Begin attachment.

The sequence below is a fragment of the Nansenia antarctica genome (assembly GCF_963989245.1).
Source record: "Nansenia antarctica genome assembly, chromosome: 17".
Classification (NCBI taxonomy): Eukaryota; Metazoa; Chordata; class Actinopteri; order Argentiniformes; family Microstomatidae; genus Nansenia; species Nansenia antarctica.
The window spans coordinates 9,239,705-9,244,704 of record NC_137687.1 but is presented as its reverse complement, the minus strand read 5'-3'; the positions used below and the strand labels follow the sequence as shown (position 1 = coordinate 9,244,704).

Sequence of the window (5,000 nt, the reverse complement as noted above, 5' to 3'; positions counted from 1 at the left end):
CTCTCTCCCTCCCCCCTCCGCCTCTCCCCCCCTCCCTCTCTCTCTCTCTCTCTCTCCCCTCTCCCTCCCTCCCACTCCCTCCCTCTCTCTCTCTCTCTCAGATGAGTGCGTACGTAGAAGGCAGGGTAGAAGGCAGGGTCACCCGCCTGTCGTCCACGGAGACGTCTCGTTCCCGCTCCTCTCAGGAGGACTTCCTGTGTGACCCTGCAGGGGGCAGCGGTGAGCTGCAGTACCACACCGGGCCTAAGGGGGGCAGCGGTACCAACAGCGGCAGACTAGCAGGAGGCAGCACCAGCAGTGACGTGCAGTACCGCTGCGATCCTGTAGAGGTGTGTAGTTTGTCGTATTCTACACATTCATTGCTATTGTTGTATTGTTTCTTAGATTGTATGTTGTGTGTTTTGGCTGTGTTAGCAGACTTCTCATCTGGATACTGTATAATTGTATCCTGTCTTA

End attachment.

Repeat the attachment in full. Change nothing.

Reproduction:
The sequence below is a fragment of the Nansenia antarctica genome (assembly GCF_963989245.1).
Source record: "Nansenia antarctica genome assembly, chromosome: 17".
Classification (NCBI taxonomy): Eukaryota; Metazoa; Chordata; class Actinopteri; order Argentiniformes; family Microstomatidae; genus Nansenia; species Nansenia antarctica.
The window spans coordinates 9,239,705-9,244,704 of record NC_137687.1 but is presented as its reverse complement, the minus strand read 5'-3'; the positions used below and the strand labels follow the sequence as shown (position 1 = coordinate 9,244,704).

Sequence of the window (5,000 nt, the reverse complement as noted above, 5' to 3'; positions counted from 1 at the left end):
CTCTCTCCCTCCCCCCTCCGCCTCTCCCCCCCTCCCTCTCTCTCTCTCTCTCTCTCCCCTCTCCCTCCCTCCCACTCCCTCCCTCTCTCTCTCTCTCTCAGATGAGTGCGTACGTAGAAGGCAGGGTAGAAGGCAGGGTCACCCGCCTGTCGTCCACGGAGACGTCTCGTTCCCGCTCCTCTCAGGAGGACTTCCTGTGTGACCCTGCAGGGGGCAGCGGTGAGCTGCAGTACCACACCGGGCCTAAGGGGGGCAGCGGTACCAACAGCGGCAGACTAGCAGGAGGCAGCACCAGCAGTGACGTGCAGTACCGCTGCGATCCTGTAGAGGTGTGTAGTTTGTCGTATTCTACACATTCATTGCTATTGTTGTATTGTTTCTTAGATTGTATGTTGTGTGTTTTGGCTGTGTTAGCAGACTTCTCATCTGGATACTGTATAATTGTATCCTGTCTTA